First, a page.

October 27, 2009
Statisticians Debunk Global Cooling Theories
Researchers claiming to have found the Earth could be entering a cooling cycle may have gotten their facts wrong, according to a recent independent study.
The Associated Press commissioned a study from independent statistics professors to analyze figures without being told what they represented.
University of South Carolina statistics professor John Grego, along with David Peterson, retired from Duke University, Mack Shelley, director of public policy and administration at Iowa State University and Edward Melnick from New York University were asked to look at sets of numbers pertaining to climate trends.
Each professor was given two spreadsheets. One contained annual global temperature changes from 1880 to 2009 obtained from the National Oceanic and Atmospheric Administration.
The second spreadsheet contained annual temperature changes from 1979-2009 taken from scientists at the University of Alabama.
After their analysis of the raw data, none of the experts reported a decline in temperatures over time.
In an October 9 BBC News story, climate correspondent Paul Hudson noted that the warmest year on record was not in 2008 or 2007, but in 1998.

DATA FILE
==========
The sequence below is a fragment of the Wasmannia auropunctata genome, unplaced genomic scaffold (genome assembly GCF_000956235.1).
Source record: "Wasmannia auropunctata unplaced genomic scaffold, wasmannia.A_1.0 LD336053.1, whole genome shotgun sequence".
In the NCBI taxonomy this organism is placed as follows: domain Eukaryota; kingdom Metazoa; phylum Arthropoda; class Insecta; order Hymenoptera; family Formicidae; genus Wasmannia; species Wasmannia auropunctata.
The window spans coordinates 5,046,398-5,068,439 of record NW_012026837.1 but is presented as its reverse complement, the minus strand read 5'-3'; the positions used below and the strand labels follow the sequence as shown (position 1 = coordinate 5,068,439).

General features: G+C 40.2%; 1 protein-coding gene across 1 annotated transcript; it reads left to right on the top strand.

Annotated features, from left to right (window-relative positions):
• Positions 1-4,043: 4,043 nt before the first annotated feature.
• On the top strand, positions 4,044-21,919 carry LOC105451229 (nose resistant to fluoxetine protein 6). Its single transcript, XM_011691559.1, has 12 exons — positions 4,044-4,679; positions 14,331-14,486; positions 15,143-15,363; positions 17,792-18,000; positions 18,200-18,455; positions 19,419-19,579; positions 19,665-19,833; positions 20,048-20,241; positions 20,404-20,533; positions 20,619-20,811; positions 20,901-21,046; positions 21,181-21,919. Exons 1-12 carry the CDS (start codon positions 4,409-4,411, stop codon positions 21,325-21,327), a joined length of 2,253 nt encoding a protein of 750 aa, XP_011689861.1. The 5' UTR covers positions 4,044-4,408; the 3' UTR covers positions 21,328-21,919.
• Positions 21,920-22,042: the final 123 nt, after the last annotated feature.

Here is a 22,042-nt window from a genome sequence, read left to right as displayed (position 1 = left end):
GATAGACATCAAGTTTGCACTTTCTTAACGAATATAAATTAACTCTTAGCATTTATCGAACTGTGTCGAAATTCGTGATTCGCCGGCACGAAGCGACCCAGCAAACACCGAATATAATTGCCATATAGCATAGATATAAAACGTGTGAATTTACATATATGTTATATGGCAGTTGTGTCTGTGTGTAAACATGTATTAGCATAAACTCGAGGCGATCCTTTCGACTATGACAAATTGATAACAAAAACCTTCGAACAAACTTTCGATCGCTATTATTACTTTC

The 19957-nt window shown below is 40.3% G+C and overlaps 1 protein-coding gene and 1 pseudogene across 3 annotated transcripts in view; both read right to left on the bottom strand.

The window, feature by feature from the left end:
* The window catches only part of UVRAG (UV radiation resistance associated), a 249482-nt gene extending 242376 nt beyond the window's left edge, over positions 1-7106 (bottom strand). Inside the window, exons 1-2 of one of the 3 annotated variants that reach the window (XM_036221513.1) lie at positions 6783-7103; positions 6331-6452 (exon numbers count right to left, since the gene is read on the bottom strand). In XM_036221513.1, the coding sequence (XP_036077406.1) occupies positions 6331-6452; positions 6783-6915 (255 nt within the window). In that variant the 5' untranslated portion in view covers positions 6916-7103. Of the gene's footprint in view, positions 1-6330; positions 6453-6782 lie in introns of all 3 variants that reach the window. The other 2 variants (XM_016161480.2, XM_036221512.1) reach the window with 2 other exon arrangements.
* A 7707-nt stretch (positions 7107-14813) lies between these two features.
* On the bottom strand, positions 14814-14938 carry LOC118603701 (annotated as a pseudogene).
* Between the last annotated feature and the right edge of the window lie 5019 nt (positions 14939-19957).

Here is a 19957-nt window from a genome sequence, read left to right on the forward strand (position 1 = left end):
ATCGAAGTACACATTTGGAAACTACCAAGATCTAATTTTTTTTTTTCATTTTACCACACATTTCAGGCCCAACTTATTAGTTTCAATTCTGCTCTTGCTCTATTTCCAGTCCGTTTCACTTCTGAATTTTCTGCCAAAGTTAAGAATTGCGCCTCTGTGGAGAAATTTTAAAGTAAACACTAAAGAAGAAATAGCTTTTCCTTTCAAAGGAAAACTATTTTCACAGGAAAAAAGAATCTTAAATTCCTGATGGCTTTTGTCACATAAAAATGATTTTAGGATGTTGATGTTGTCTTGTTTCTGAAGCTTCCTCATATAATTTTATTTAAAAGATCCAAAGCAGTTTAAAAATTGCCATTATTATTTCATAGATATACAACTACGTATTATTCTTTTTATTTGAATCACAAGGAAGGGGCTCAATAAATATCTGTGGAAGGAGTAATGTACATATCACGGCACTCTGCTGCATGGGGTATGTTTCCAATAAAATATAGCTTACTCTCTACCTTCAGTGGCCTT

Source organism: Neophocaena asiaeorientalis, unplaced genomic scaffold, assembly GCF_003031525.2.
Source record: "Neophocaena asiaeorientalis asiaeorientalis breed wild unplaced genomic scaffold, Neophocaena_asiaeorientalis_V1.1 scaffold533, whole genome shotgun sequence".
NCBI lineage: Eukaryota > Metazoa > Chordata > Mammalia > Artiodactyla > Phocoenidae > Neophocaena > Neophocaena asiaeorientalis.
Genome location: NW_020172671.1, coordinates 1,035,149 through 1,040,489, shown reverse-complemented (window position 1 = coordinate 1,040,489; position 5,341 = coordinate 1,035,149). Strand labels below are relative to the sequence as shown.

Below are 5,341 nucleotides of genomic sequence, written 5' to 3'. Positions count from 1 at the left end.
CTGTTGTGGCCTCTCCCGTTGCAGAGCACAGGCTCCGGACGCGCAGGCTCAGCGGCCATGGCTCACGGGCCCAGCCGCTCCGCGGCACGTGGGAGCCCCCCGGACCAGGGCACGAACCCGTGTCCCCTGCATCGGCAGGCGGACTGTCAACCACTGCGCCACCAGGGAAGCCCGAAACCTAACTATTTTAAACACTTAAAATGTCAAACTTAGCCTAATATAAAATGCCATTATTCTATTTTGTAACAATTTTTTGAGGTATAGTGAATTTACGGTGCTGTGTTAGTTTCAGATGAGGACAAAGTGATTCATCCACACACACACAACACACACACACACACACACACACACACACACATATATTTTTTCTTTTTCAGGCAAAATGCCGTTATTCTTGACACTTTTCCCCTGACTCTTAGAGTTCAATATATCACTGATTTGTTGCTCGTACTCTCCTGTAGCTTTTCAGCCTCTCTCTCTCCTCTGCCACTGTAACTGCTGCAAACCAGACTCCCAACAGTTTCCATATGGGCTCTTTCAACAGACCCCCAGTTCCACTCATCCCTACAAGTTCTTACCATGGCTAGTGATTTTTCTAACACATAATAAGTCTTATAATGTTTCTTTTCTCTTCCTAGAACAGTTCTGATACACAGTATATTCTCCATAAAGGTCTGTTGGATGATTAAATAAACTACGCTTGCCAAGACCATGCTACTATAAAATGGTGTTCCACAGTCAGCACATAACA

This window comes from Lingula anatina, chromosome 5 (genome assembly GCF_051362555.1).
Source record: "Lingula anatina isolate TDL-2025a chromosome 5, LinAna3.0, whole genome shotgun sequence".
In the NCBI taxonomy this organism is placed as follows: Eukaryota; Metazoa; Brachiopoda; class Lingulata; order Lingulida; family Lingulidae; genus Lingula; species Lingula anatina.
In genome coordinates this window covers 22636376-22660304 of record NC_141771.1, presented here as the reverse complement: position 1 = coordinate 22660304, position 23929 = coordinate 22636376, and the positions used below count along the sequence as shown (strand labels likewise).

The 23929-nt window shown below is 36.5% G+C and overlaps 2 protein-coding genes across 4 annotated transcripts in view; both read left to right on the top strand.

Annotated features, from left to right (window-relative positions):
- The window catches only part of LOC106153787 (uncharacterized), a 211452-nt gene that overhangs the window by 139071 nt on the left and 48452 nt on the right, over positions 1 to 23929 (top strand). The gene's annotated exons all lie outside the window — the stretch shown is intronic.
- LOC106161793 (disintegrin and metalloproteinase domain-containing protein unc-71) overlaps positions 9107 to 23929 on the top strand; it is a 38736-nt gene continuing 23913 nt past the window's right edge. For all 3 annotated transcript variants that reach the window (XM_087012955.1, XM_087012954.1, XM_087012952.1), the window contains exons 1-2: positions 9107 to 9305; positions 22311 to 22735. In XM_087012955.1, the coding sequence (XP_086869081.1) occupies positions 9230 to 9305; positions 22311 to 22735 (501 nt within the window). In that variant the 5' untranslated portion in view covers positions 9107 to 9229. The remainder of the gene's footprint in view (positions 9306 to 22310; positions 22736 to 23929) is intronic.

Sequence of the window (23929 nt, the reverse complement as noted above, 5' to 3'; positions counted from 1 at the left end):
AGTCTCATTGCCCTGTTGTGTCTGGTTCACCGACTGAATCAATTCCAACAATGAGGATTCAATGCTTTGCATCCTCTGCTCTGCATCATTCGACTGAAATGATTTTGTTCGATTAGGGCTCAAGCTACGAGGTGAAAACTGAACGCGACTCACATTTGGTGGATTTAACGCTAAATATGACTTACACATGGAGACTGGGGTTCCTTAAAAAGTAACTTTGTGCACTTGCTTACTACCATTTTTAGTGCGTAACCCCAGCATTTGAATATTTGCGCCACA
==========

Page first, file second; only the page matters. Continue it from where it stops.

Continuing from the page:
The story goes on to state that no climate increase has been measured over the past 11 years, although emissions of carbon dioxide continue to rise.
The BBC story cited experts who claim that although the world has gone through decades of rapid warmth during the 20th Century, the earth operates on natural climate cycles, which man has no control over.
Additionally, experts have long debated whether the spikes in warming have been attributed to an increase in the Sun's energy and that warming causes a rise in carbon dioxide levels, rather than the other way around.
"If you look at the data and sort of cherry-pick a micro-trend within a bigger trend, that technique is particularly suspect," Grego told the AP.
"The last 10 years are the warmest 10-year period of the modern record," said NOAA climate monitoring chief Deke Arndt. "Even if you analyze the trend during that 10 years, the trend is actually positive, which means warming."
The independent analysts found that there was no significant drop in climate in the past 10 years.
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